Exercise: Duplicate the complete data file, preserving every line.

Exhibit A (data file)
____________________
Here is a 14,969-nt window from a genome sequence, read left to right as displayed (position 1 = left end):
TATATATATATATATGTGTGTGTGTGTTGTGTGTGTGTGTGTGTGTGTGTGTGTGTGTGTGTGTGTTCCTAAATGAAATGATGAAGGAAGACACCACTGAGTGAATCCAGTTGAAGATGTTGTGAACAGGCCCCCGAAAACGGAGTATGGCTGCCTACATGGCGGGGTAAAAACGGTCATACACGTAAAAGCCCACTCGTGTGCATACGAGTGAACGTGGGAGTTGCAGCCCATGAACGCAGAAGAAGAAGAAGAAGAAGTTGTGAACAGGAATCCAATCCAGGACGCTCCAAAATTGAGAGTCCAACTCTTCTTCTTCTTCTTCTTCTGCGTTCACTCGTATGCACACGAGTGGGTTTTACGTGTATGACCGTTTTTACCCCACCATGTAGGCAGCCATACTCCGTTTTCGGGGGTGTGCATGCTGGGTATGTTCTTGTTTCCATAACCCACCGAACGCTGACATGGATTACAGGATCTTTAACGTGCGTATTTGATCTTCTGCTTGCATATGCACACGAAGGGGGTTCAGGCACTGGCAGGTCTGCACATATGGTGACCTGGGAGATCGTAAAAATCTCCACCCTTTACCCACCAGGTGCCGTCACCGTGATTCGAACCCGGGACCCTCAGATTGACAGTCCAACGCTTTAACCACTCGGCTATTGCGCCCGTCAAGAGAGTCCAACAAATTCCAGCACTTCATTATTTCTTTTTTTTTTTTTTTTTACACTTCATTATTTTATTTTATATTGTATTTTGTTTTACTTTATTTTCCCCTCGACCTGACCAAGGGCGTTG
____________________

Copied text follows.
Here is a 14,969-nt window from a genome sequence, read left to right as displayed (position 1 = left end):
TATATATATATATATGTGTGTGTGTGTTGTGTGTGTGTGTGTGTGTGTGTGTGTGTGTGTGTGTGTTCCTAAATGAAATGATGAAGGAAGACACCACTGAGTGAATCCAGTTGAAGATGTTGTGAACAGGCCCCCGAAAACGGAGTATGGCTGCCTACATGGCGGGGTAAAAACGGTCATACACGTAAAAGCCCACTCGTGTGCATACGAGTGAACGTGGGAGTTGCAGCCCATGAACGCAGAAGAAGAAGAAGAAGAAGTTGTGAACAGGAATCCAATCCAGGACGCTCCAAAATTGAGAGTCCAACTCTTCTTCTTCTTCTTCTTCTGCGTTCACTCGTATGCACACGAGTGGGTTTTACGTGTATGACCGTTTTTACCCCACCATGTAGGCAGCCATACTCCGTTTTCGGGGGTGTGCATGCTGGGTATGTTCTTGTTTCCATAACCCACCGAACGCTGACATGGATTACAGGATCTTTAACGTGCGTATTTGATCTTCTGCTTGCATATGCACACGAAGGGGGTTCAGGCACTGGCAGGTCTGCACATATGGTGACCTGGGAGATCGTAAAAATCTCCACCCTTTACCCACCAGGTGCCGTCACCGTGATTCGAACCCGGGACCCTCAGATTGACAGTCCAACGCTTTAACCACTCGGCTATTGCGCCCGTCAAGAGAGTCCAACAAATTCCAGCACTTCATTATTTCTTTTTTTTTTTTTTTTTACACTTCATTATTTTATTTTATATTGTATTTTGTTTTACTTTATTTTCCCCTCGACCTGACCAAGGGCGTTG